Bosses New Entry
  • Stephen Page

    Faber C.e.o.

    Faber just reported another strong year in its annual results (to the end of March), with the second-best turnover in the company’s history and increased profits, bolstered by Sally Rooney and its Academy’s most successful year. Page says Faber’s performance for 2020 to date is “strong”, while elsewhere, Louisa Joyner was promoted to associate publisher, Angus Cargill was made publishing director, and Faber Children’s launched a new website. And an adaptation of Rooney’s début is on the way...

    Bosses Evergreen
  • Donna Payne

    Faber Creative director

    Art direction at a publisher with arguably the most distinct visual identity in the UK is no easy task in normal times. Throw in a brand refresh in its 90th year, and it becomes a tad more daunting. Payne led the switch to a familiar yet fresh rework across the Faber brand and its iconic colophon, using the typeface Pegasus, designed by one of her precedessors, Berthold Wolpe. A passionate advocate for design mentoring and a more inclusive creative industry, she also judged this year’s D&AD and FAB prizes. Up next? Overseeing the new Ishiguro...

  • David Pearson

    typeasimage Founder

    Central Saint Martins graduate Pearson learned the ropes at Penguin, initially as a text designer before switching to covers. The apprenticeship was vital as, since going freelance in 2007, the designer has used letterforms and typography as the main vehicle to design book jackets. This is evident in his output in 2020, led by another impressive bunch of Penguin’s Great Ideas, which returned after a decade’s hiatus. His eight jackets for John le Carré’s Smiley Collection (also Penguin) are equally masterful.

    Designers New Entry
  • Peter Phillips

    Cambridge University Press C.e.o.

    Phillips has helped orchestrate one of the biggest moves in the 435-year-old press’ history in its proposed merger with exams body Cambridge Assessment. When finalised in August 2021, Philps will run a group with revenues of around £750m, more than double CUP’s current turnover. Yet some CUP staff have voiced concern about merger-related redundan- cies. In brighter news, CUP continued to build its trade(ish) list, including a middle-grade title on body image from Dr Charlotte Markey, and an anthology of essays about Bob Dylan.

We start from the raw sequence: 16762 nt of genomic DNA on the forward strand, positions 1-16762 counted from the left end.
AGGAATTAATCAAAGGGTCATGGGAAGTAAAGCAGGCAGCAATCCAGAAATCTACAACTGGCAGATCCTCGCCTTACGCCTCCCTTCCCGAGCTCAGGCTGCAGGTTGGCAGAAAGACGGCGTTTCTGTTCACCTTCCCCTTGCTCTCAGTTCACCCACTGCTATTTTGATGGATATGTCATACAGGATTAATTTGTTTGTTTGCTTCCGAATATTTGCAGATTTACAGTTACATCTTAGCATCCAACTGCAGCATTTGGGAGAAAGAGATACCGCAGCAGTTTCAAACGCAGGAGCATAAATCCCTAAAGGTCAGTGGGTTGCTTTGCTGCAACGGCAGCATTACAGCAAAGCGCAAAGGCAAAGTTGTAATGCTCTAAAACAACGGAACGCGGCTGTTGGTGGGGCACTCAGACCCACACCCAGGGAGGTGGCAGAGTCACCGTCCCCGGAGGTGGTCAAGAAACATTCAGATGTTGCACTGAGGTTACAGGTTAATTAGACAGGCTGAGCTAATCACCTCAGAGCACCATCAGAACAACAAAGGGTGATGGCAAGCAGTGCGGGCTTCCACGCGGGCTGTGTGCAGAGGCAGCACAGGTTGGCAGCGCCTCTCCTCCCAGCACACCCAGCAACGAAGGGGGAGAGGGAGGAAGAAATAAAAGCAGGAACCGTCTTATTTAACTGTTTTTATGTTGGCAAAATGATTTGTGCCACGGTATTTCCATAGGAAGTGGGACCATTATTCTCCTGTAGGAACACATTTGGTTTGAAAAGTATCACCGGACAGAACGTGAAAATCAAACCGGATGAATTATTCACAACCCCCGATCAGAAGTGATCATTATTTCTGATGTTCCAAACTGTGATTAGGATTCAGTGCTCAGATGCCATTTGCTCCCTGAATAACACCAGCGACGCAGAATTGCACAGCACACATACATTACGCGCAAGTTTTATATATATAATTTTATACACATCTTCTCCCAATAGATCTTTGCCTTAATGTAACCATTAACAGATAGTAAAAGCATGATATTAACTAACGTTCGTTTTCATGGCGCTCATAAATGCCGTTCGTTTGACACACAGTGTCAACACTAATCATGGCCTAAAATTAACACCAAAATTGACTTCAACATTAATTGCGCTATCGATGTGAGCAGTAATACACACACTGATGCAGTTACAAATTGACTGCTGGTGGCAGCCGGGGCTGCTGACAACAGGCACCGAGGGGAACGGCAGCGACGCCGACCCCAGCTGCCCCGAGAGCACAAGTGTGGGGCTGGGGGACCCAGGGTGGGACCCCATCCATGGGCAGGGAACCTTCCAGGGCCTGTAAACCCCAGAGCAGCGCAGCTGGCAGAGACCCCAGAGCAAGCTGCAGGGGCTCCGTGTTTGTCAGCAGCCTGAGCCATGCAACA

• Nick Poole

    CILIP Director

    It was another challenging year for libraries, but many found innovative ways to reach their communities, and Poole has emphasised the importance of retaining these new online audiences. Activity around CILIP’s Carnegie Greenaway Awards pivoted online, and the organisation launched a daily YouTube broadcast featuring book recommendations from professional librarians. CILIP has also worked with Libraries Connected to support its Toolkit, which would enable libraries to reintroduce in-person services.

    Trade Bodies
  • Cally Poplak

    Egmont M.d.

    The big news for Egmont this year was the acquisition of its books arm by HarperCollins. Poplak remains at the helm of the distinct children’s division, joining the HC UK executive committee. In other news, the publisher snapped up a new illustrated fiction series by Laura Ellen Anderson, published a Matt Lucas charity fundraiser picture book (and landed four more of his titles), and launched the Power Rangers Beast Morphers with Hasbro. It also saw début author Holly Jackson win Children’s Fiction Book of the Year at the Nibbies.

    Divisional heads
  • Nigel Portwood

    Oxford University Press C.e.o.

    Another tidy return for the world’s biggest university press: OUP posted revenues of £844.9m and profit of £85.6m in its 2019/20 financial year, a return that would have been gaudier still were it not for the pandemic. Its Covid response was commendably swift, with resources being made free across education, academic and journals, while its marketing and publicity teams responded to the “new normal”: its English Language Teaching Online Conference, for example, had over 15,000 attendees.

    Bosses Evergreen
  • Polly Powell

    Quarto Group c.e.o.

    Powell returns to this list after five years, having previously featured as boss of illustrated publisher Pavilion. While there is a gulf in scale between Pavilion and the circa-$140m turnover (and publicly traded) Quarto, the core non-fiction, illustrated and children’s subjects are similar—precisely the reason Powell was brought in as an adviser a year ago. And in under 12 months, she has moved from UK c.e.o. to global chief. Covid has hit revenues, though operating profit doubled and the base business—including a good UK performance—is solid.

  • David Prescott

    Blackwell’s C.e.o.

    Coming into 2020, all the signs suggested that Prescott’s Blackwell’s was heading in the right direction, with three consecutive years of revenue growth (hitting £58.3m), though it still posted a £0.9m loss in its latest results. But the pandemic has been difficult, with the chain forced to shut five of its campus branches, and make a handful of further redundancies across the estate. The bright side has been a compelling online offer, which kept sales ticking over during both lockdowns, and an innovative series of online events.

    Booksellers & distributors
  • Marcus Rashford

    Manchester United Footballer, reading advocate

    Rashford has emerged as one of the finest voices of his generation, using his vast social media platform to force the government into not one, but two u-turns over its free schools meals policy. But it is his advocacy around books and reading that brings him to this list. He has signed with Macmillan Children’s Books to launch a book club, and will publish three titles, beginning in May 2021. As he wrote on social media: “Reading is cool. Books are cool. That’s it. That’s the tweet.” He shoots, he scores.

    Influencers New Entry
  • Belinda Rasmussen

    Macmillan Children’s M.d.